Home Home Tech 30m phones in Australia 'wasting away in drawers' not being sold or recycled

New research says Australians "have over 30 million spare, unused mobile phones sitting idle in our drawers", with the number set to soar as eight million new phones will sell during 2017.

Phone and Internet comparison site, WhistleOut, has published survey results investigatng what Australians are doing with their old phones, "and for many of us, the answer is nothing at all".

We're told that "three-quarters of us have at least one spare, unused phone, while half of us have two or more unused handsets lying around".

On top of that, we each on average "have 1.6 spare mobile phones, and with there being 22 million phone subscribers in Australia, that would suggest there are as many as 35 million old phones strewn around our homes".

Here's the first Whistleout graph with some more detail.

When asked what people did with their previous phone, "20% said they gifted it to someone else, but by far the most common response was ‘Nothing, I still have it’."

Here's the company's second graph.

Whistleout's Joseph Hanlon said: “People often think it’s a good idea to keep hold of an old phone ‘just in case’ their new one breaks or they need it later for some reason. So it gets put in a drawer to gather dust, despite it being in good working condition.

“When you think about the huge number of phones involved, perhaps the biggest issue this raises is an environmental one. While almost all of us (91%) know old phones can be recycled, only 14% of Australians actually recycle their old handsets.

"And with well over eight million new smartphones expected to be sold in 2017, that’s another seven million phones that will be added to the mountain of ‘spares’ in Australia. We’re talking about a lot of plastic and precious metal that could otherwise be reused.”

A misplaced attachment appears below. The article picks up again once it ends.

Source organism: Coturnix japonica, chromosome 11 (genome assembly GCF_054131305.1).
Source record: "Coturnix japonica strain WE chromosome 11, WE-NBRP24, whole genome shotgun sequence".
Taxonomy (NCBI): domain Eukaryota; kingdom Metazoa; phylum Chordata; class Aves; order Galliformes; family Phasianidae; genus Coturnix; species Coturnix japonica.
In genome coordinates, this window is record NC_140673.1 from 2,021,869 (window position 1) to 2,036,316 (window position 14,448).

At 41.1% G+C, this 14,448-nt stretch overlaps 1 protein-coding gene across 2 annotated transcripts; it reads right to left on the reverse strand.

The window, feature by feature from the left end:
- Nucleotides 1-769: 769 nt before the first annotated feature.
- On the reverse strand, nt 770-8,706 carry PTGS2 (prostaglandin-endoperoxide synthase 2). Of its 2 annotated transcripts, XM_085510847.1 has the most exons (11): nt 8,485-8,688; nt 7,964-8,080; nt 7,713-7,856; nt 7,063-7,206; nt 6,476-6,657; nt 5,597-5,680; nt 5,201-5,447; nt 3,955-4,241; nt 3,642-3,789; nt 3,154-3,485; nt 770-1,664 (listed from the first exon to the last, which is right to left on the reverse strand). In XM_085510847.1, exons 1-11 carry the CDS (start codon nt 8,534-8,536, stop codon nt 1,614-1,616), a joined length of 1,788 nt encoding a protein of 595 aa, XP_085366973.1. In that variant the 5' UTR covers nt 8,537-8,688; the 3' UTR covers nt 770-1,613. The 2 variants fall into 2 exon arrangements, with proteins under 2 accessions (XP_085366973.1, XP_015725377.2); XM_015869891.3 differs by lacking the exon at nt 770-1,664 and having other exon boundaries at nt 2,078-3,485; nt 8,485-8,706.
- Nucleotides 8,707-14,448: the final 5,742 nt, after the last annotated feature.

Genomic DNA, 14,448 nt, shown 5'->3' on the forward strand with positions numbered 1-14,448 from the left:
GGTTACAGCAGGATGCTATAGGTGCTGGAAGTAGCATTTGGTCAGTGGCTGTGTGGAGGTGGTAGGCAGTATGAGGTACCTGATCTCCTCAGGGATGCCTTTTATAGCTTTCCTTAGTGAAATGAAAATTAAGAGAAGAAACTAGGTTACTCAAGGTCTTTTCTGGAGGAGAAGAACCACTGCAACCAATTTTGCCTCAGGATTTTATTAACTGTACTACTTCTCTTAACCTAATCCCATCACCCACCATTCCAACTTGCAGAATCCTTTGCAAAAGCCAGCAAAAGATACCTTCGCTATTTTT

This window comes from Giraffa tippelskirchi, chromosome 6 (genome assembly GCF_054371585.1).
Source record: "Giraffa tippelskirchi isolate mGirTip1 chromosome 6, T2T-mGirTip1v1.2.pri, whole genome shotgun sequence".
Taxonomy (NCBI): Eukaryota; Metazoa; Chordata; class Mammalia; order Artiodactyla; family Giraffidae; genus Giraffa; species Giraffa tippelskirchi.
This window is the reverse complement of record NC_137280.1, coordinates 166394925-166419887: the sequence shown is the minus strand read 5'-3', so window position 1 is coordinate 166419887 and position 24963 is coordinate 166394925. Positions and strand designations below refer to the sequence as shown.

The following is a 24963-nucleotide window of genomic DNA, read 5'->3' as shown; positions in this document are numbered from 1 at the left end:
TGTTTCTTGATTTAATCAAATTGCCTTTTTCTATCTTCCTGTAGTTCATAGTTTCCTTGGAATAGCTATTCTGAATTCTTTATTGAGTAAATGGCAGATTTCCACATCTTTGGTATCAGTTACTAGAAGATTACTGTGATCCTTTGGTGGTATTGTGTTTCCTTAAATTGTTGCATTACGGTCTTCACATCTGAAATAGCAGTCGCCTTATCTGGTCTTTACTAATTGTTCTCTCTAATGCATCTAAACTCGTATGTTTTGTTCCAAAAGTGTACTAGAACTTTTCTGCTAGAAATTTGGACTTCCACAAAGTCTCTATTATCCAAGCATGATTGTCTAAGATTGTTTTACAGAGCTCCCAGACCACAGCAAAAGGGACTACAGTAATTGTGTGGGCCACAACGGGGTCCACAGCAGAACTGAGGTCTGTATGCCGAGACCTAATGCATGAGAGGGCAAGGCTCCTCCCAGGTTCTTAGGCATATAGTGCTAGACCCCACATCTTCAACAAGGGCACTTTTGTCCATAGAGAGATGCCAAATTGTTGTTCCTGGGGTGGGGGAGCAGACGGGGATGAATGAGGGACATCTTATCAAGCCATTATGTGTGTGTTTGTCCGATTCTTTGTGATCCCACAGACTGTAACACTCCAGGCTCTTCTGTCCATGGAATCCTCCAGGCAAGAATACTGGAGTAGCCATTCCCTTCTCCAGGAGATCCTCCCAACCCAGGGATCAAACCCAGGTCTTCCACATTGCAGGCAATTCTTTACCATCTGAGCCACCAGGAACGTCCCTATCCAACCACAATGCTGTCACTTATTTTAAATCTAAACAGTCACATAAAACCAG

WhistleOut points to Mobile Muster as being "a great service for recycling mobile phones, with the team there saying 96% of the materials used in phones and accessories can be recycled".

It’s also really easy to recycle your old handset. Simply post your old phones to Mobile Muster or drop them off at one of the major carrier stores, like Telstra, Optus, Vodafone or Virgin Mobile.

Hanlon added: “It’s not only an environmental story.

“We know the most popular phones are the new flagship devices from the likes of Apple and Samsung, and they’re not cheap to buy with the latest models costing upwards of $1500 each. What some people might not realise is how well these handsets can retain their value over time, especially iPhone models. If you were to sell your old phone after upgrading, you might get back up to 50% of what you originally bought it for, which can be a considerable saving.

“If selling your phone sounds like too much work there are a number of ‘cash for phones’ websites that will pay you for older models, like Mazuma Mobile. You won’t get as much as you would for a private sale, but the process is much simpler.

“Even if old phones sold for $100, we’re talking about $3 billion in missed sales because there are so many unused handsets out there.”

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Alex Zaharov-Reutt

One of Australia’s best-known technology journalists and consumer tech experts, Alex has appeared in his capacity as technology expert on all of Australia’s free-to-air and pay TV networks on all the major news and current affairs programs, on commercial and public radio, and technology, lifestyle and reality TV shows. Visit Alex at Twitter here.

 

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